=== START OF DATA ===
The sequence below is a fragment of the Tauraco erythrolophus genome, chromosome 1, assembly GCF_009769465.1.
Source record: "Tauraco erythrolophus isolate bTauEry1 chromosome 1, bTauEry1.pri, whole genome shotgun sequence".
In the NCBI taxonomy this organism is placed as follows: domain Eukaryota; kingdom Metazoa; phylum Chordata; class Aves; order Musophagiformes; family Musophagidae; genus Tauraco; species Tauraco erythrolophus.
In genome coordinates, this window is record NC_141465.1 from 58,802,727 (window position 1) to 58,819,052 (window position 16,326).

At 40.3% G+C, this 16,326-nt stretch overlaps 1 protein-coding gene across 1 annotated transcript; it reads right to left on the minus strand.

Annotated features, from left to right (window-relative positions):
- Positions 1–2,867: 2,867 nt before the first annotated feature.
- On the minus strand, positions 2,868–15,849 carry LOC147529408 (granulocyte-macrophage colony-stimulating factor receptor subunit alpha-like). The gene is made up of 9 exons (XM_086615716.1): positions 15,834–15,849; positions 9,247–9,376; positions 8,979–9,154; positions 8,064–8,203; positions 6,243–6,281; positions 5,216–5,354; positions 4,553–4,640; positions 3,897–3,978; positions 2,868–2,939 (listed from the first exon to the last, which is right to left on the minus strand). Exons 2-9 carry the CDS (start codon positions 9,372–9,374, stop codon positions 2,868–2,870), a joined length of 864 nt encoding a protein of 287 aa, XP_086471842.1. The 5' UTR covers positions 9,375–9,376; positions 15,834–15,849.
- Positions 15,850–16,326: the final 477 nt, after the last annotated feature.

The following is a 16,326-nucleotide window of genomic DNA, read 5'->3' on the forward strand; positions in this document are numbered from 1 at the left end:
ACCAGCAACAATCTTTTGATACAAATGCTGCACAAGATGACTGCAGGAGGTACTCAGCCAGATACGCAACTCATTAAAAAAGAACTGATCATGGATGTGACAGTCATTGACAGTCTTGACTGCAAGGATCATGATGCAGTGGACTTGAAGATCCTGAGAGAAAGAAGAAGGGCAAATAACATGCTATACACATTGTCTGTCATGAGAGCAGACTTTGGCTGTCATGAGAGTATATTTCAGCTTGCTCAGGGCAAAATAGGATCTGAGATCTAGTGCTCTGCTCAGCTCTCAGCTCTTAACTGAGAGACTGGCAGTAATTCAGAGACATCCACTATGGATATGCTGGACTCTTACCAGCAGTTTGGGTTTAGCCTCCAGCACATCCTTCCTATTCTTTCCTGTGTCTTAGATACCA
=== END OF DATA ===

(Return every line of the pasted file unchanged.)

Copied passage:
The sequence below is a fragment of the Tauraco erythrolophus genome, chromosome 1, assembly GCF_009769465.1.
Source record: "Tauraco erythrolophus isolate bTauEry1 chromosome 1, bTauEry1.pri, whole genome shotgun sequence".
In the NCBI taxonomy this organism is placed as follows: domain Eukaryota; kingdom Metazoa; phylum Chordata; class Aves; order Musophagiformes; family Musophagidae; genus Tauraco; species Tauraco erythrolophus.
In genome coordinates, this window is record NC_141465.1 from 58,802,727 (window position 1) to 58,819,052 (window position 16,326).

At 40.3% G+C, this 16,326-nt stretch overlaps 1 protein-coding gene across 1 annotated transcript; it reads right to left on the minus strand.

Annotated features, from left to right (window-relative positions):
- Positions 1–2,867: 2,867 nt before the first annotated feature.
- On the minus strand, positions 2,868–15,849 carry LOC147529408 (granulocyte-macrophage colony-stimulating factor receptor subunit alpha-like). The gene is made up of 9 exons (XM_086615716.1): positions 15,834–15,849; positions 9,247–9,376; positions 8,979–9,154; positions 8,064–8,203; positions 6,243–6,281; positions 5,216–5,354; positions 4,553–4,640; positions 3,897–3,978; positions 2,868–2,939 (listed from the first exon to the last, which is right to left on the minus strand). Exons 2-9 carry the CDS (start codon positions 9,372–9,374, stop codon positions 2,868–2,870), a joined length of 864 nt encoding a protein of 287 aa, XP_086471842.1. The 5' UTR covers positions 9,375–9,376; positions 15,834–15,849.
- Positions 15,850–16,326: the final 477 nt, after the last annotated feature.

The following is a 16,326-nucleotide window of genomic DNA, read 5'->3' on the forward strand; positions in this document are numbered from 1 at the left end:
ACCAGCAACAATCTTTTGATACAAATGCTGCACAAGATGACTGCAGGAGGTACTCAGCCAGATACGCAACTCATTAAAAAAGAACTGATCATGGATGTGACAGTCATTGACAGTCTTGACTGCAAGGATCATGATGCAGTGGACTTGAAGATCCTGAGAGAAAGAAGAAGGGCAAATAACATGCTATACACATTGTCTGTCATGAGAGCAGACTTTGGCTGTCATGAGAGTATATTTCAGCTTGCTCAGGGCAAAATAGGATCTGAGATCTAGTGCTCTGCTCAGCTCTCAGCTCTTAACTGAGAGACTGGCAGTAATTCAGAGACATCCACTATGGATATGCTGGACTCTTACCAGCAGTTTGGGTTTAGCCTCCAGCACATCCTTCCTATTCTTTCCTGTGTCTTAGATACCA